I also like to be at ice level during the pre-game skate, to see the players up close, both the Caps and the visitors.  One of my favorite things is to watch a call-up during warmups to see if he looks nervous.  I put my game reviews together pretty much the same for home/road games, but being at a game live, and being able to get the reaction in person in the locker room and post-game press conference allows me to produce much more authentic coverage.  The Caps do an awesome job of getting highlights of the post-game stuff up quickly, but there’s no substitute for asking your own questions.”

Overtime: What about partnering with Cheryl on the sites? Any Challenges?

“I’m fortunate that my wife loves sports as much as I do and she is vital to the success of our sites.  We have a concrete delineation of responsibilities so there usually isn’t too much arguing. 

She handles the public relations and fan aspects of the game, and the photography, and I stick to the game stories and analysis.  It’s tough sometimes having a full-time job, then turn around and spend six hours at the rink or baseball field.  But it’s worth every minute.  We are our own sports network, and it’s a very cool thing.”

Shootout: What’s the first thing you’re going to do if the Caps win the Cup?  “Probably bawl like a baby.  Unless I’m in the press box.  In which case I’ll be running for the interview room.”

And finally, five from the Proust Questionnaire:

1. What is your favorite word?  Independent.  I’d have made a lousy Marine.
2. What is your favorite curse word?  Too many to list.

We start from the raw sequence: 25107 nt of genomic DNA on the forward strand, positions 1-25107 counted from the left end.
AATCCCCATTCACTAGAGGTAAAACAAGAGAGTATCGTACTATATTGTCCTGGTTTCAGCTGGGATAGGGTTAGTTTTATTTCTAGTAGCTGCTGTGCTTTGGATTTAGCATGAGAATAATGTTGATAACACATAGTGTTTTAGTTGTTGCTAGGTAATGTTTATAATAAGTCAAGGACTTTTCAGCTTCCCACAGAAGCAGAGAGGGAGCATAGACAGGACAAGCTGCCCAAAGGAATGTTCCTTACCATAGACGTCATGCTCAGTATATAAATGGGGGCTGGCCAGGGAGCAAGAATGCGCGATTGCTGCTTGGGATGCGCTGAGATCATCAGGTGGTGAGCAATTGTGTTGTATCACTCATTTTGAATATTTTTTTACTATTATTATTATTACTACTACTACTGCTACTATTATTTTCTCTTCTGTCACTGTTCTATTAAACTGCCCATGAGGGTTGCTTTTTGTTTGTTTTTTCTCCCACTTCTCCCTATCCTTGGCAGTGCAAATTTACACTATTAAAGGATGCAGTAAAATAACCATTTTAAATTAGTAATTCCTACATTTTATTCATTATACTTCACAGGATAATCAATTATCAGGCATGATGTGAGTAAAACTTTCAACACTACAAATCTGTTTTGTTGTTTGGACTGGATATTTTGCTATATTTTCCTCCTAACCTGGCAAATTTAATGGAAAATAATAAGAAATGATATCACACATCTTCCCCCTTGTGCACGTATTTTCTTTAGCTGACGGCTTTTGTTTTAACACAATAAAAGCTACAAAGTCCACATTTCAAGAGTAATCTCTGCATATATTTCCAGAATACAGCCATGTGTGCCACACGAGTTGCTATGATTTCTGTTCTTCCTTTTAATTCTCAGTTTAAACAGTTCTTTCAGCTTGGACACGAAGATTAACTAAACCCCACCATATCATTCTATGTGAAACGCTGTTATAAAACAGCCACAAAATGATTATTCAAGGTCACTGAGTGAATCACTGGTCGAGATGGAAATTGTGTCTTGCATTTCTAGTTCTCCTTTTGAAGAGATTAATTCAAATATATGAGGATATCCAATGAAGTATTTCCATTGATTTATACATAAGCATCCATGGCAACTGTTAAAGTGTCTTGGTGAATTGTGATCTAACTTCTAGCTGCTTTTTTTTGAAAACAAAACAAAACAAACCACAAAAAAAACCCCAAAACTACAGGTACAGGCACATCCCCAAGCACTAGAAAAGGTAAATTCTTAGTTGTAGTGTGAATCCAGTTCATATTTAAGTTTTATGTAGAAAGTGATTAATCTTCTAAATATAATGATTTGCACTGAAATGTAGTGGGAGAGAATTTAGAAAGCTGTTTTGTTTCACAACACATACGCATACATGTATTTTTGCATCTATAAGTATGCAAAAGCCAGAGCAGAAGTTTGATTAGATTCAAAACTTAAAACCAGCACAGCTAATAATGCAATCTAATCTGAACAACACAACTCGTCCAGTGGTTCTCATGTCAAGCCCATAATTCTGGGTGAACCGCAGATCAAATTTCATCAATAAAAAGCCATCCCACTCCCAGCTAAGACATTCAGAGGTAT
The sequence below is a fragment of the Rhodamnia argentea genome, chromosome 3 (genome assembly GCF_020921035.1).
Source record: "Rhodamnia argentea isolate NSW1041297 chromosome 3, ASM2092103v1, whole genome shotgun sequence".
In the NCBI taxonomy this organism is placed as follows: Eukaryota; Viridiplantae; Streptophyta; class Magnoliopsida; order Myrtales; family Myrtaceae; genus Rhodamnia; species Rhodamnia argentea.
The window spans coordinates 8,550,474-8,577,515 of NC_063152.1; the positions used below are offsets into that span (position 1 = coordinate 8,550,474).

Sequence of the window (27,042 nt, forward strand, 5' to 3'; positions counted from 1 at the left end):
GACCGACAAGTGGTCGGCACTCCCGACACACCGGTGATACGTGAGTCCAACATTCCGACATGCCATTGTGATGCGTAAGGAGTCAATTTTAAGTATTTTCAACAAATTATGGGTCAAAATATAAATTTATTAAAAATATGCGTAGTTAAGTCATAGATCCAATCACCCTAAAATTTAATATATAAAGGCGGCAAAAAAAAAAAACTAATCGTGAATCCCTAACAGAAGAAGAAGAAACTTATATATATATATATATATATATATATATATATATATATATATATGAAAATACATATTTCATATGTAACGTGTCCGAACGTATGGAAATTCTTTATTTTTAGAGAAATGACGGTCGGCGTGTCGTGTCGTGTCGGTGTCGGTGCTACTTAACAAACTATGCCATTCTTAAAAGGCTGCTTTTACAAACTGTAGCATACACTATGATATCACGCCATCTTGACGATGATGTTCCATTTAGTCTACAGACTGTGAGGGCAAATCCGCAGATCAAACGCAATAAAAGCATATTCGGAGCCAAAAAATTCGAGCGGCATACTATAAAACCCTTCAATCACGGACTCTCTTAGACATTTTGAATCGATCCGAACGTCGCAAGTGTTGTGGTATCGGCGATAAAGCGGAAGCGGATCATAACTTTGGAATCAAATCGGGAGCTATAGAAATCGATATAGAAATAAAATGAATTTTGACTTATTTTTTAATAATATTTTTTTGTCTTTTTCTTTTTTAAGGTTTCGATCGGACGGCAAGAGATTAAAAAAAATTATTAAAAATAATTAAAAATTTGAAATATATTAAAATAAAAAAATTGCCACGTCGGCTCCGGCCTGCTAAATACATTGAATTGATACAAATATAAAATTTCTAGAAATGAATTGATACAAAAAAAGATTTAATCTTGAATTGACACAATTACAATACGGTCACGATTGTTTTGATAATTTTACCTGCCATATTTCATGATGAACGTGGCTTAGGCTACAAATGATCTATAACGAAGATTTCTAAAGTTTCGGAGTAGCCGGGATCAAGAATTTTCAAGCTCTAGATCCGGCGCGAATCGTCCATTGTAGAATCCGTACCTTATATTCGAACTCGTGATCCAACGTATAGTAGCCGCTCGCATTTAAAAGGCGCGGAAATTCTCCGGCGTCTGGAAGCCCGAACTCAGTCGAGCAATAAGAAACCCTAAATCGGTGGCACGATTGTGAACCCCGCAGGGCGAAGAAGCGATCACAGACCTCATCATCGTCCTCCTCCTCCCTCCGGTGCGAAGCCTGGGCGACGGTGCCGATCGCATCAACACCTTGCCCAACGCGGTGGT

3. What turns you on creatively, spiritually or emotionally?  This is going to sound egotistical, but I love being right. I’m basically a narcissistic jerk at heart.  At least I’m respectful about it.
4. What profession other than your own would you like to attempt?  I should have been an architect.  I have drawn designs for baseball stadiums since I was in grade school.  Either that, or a TV weatherman.  I’m an amateur meteorologist.
5. If Heaven exists, what would you like to hear God say when you arrive at the Pearly Gates?  “How did you get on this list?”

Thanks Dave.  Very much.

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About Craig

Proudly serving gay hockey fans and players since 2010
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4 Responses to This is CNN

  1. Rob says:

    Good stuff! Dave and Cheryl are good people and do a great job of covering local teams.

  2. Murf says:

    Nice to see Dave gets some attention for all the time and energy he puts into his craft. Thanks for doing this. Cheers.

  3. Michael from Pittsburgh says:

    Very nice post guys.